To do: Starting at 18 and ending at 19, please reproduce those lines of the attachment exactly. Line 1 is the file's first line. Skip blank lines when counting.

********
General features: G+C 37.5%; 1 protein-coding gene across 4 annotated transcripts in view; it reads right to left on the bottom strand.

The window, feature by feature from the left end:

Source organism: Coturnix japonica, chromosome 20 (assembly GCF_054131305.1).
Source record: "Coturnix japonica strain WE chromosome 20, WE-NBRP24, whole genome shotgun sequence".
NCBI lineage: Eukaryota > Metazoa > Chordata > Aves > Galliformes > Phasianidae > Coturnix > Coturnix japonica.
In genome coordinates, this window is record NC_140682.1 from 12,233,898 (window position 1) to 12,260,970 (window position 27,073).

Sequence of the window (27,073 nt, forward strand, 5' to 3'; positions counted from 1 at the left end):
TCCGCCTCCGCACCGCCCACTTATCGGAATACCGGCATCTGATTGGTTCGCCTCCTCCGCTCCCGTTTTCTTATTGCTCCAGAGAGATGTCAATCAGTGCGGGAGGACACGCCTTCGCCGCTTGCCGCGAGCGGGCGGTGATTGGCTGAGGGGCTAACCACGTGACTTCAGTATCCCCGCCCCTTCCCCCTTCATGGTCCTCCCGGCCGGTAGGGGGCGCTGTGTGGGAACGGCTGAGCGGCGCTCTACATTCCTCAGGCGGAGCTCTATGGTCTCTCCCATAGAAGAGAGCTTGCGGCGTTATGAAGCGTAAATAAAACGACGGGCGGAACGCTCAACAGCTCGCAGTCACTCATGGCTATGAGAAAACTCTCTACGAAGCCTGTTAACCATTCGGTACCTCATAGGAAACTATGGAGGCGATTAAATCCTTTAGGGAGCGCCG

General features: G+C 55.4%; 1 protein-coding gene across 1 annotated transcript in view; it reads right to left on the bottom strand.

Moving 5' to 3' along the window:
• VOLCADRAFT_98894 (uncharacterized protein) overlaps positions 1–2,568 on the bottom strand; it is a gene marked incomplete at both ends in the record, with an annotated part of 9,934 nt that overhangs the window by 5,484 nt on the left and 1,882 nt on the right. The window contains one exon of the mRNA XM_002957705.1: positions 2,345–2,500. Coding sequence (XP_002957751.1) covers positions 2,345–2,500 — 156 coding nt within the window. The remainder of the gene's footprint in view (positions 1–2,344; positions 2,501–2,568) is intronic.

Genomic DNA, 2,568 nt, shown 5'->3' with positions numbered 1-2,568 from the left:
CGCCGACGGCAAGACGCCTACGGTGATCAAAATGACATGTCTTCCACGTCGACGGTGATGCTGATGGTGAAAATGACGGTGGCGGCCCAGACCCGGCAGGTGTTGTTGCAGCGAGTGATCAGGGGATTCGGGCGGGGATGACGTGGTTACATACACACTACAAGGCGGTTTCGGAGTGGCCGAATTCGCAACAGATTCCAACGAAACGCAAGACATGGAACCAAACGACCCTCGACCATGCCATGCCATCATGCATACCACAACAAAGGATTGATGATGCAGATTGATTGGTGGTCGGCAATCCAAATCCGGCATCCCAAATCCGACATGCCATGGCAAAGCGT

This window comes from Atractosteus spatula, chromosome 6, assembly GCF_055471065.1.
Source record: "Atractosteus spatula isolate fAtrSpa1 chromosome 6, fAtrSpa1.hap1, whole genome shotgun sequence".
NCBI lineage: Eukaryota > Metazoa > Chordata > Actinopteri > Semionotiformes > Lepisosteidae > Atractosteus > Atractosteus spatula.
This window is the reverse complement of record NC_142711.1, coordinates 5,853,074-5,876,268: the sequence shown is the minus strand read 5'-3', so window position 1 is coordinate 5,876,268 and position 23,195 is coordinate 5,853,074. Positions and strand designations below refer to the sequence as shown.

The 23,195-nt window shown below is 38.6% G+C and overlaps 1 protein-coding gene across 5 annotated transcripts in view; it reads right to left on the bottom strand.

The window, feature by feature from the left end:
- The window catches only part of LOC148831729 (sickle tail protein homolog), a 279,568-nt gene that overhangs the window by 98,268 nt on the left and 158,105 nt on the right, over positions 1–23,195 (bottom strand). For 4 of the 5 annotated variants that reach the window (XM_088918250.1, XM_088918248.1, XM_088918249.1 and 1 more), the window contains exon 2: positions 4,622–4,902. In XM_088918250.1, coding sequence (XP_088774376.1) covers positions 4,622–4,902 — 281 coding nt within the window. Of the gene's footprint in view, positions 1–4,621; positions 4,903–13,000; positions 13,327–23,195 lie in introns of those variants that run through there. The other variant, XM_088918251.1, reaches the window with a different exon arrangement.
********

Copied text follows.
The 23,195-nt window shown below is 38.6% G+C and overlaps 1 protein-coding gene across 5 annotated transcripts in view; it reads right to left on the bottom strand.

The window, feature by feature from the left end: